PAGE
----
Procalcitonin Guidance Safely Decreases Antibiotic Use in Critically Ill Patients


Am Fam Physician. 2016 Oct 15;94(8):663a-664.

Clinical Question

Can the use of procalcitonin levels to determine when to discontinue antibiotic therapy safely reduce the duration of antibiotic use in critically ill patients?

Bottom Line

For patients in the intensive care unit (ICU) who receive antibiotics for presumed or proven bacterial infections, the use of procalcitonin levels to determine when to stop antibiotic therapy results in decreased duration and consumption of antibiotics without increasing mortality. (Level of Evidence = 1b)


To test the effectiveness and safety of procalcitonin-guided antibiotic therapy, these investigators recruited patients in the ICU who had received their first doses of antibiotics for a presumed or proven bacterial infection within 24 hours of enrollment. Patients who were severely immunosuppressed and patients requiring prolonged courses of antibiotics (such as those with endocarditis) were excluded. Using concealed allocation, patients were assigned to procalcitonin-guided treatment (n = 761) or to usual care (n = 785). The usual care group did not have procalcitonin levels drawn. In the procalcitonin group, patients had a procalcitonin level drawn close to the start of antibiotic therapy and daily thereafter until discharge from the ICU or three days after stopping antibiotic use. These levels were provided to the attending physician who could then decide whether to stop giving antibiotics.

Although the study protocol recommended that antibiotics be discontinued if the procalcitonin level had decreased by more than 80% of its peak value or reached a level of 0.5 mcg per L, the ultimate decision to do so was at the discretion of the attending physician. Overall, fewer than one-half the physicians actually discontinued antibiotics within 24 hours of reaching either of these goals. Despite this, the procalcitonin group had decreased number of days of antibiotic treatment (five vs. seven days; between group absolute difference = 1.22; 95% confidence interval [CI], 0.65 to 1.78; P < .0001) and decreased consumption of antibiotics (7.5 vs. 9.3 daily defined doses; between group absolute difference = 2.69; 95% CI, 1.26 to 4.12; P < .0001). Additionally, when examining 28-day mortality rates, the procalcitonin group was noninferior to the standard group, and ultimately had fewer deaths than the standard group (20% vs. 25%; between group absolute difference = 5.4%; 95% CI, 1.2 to 9.5; P = .012). This mortality benefit persisted at one year.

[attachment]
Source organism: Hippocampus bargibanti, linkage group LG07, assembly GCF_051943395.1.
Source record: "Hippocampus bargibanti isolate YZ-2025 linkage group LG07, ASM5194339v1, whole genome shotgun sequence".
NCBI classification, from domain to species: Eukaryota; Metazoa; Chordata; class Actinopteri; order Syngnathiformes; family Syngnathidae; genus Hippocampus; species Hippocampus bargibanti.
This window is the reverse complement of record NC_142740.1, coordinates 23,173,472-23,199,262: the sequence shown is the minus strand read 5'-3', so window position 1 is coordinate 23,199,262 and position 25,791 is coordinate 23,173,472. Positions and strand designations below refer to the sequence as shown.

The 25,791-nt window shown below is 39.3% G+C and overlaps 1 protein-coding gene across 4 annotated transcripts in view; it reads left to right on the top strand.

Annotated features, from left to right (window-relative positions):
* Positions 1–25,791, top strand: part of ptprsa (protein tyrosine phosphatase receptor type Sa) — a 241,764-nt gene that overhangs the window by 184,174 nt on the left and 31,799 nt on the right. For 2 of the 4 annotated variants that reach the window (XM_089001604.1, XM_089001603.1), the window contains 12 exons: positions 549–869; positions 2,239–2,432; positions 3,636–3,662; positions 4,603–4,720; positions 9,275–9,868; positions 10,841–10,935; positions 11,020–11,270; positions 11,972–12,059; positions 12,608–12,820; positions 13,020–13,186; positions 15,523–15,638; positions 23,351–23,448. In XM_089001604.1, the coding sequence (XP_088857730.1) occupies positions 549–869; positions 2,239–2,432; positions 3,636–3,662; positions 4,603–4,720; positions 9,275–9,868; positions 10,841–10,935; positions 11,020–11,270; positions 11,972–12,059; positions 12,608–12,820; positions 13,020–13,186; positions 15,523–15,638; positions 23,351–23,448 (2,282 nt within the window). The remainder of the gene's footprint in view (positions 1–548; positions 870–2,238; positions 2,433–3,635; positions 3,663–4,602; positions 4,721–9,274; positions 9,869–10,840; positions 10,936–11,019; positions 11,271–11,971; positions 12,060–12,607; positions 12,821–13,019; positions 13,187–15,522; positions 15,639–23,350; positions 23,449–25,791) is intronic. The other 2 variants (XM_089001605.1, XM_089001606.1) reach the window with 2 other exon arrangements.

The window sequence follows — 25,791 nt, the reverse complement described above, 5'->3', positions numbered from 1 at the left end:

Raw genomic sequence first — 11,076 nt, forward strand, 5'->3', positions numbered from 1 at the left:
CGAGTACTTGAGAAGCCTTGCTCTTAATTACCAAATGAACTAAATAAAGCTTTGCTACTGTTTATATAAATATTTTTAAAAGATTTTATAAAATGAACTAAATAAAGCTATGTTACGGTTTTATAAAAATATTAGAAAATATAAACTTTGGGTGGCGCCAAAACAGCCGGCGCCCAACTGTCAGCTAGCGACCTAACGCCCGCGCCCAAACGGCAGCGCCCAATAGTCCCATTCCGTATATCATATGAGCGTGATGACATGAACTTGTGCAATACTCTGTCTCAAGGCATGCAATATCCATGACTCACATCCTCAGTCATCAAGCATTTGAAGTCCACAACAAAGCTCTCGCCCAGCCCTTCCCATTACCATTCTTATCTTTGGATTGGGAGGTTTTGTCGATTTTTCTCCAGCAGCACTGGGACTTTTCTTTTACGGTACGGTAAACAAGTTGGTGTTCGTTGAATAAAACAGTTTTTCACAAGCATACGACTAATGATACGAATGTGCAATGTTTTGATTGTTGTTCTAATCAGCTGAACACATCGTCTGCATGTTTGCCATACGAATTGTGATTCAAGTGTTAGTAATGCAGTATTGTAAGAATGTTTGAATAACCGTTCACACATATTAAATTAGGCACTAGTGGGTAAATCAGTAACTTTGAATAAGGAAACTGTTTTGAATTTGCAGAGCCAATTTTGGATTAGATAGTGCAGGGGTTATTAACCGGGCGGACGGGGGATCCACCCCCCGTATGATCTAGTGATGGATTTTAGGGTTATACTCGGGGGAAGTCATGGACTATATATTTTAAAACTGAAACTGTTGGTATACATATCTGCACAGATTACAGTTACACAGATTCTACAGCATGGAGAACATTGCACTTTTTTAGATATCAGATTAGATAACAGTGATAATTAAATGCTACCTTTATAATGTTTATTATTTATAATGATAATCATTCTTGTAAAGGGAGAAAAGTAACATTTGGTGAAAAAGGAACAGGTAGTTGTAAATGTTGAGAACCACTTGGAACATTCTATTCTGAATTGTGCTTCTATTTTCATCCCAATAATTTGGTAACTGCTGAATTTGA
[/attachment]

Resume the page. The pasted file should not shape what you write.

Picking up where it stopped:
Study design: Randomized controlled trial (nonblinded)

Funding source: Industry

Allocation: Concealed

Setting: Inpatient (ICU only)

Reference: de Jong E, van Oers JA, Beishuizen A, et al. Efficacy and safety of procalcitonin guidance in reducing the duration of antibiotic treatment in critically ill patients: a randomised, controlled, open-label trial. Lancet Infect Dis. 2016;16(7):819–827.

POEMs (patient-oriented evidence that matters) are provided by EssentialEvidence Plus, a point-of-care clinical decision support system published by Wiley-Blackwell. For more information, please see http://www.essentialevidenceplus.com. Copyright Wiley-Blackwell. Used with permission.

For definitions of levels of evidence used in POEMs, see http://www.essentialevidenceplus.com/product/ebm_loe.cfm?show=oxford.

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This series is coordinated by Sumi Sexton, MD, Associate Deputy Editor.

A collection of POEMs published in AFP is available at https://www.aafp.org/afp/poems.



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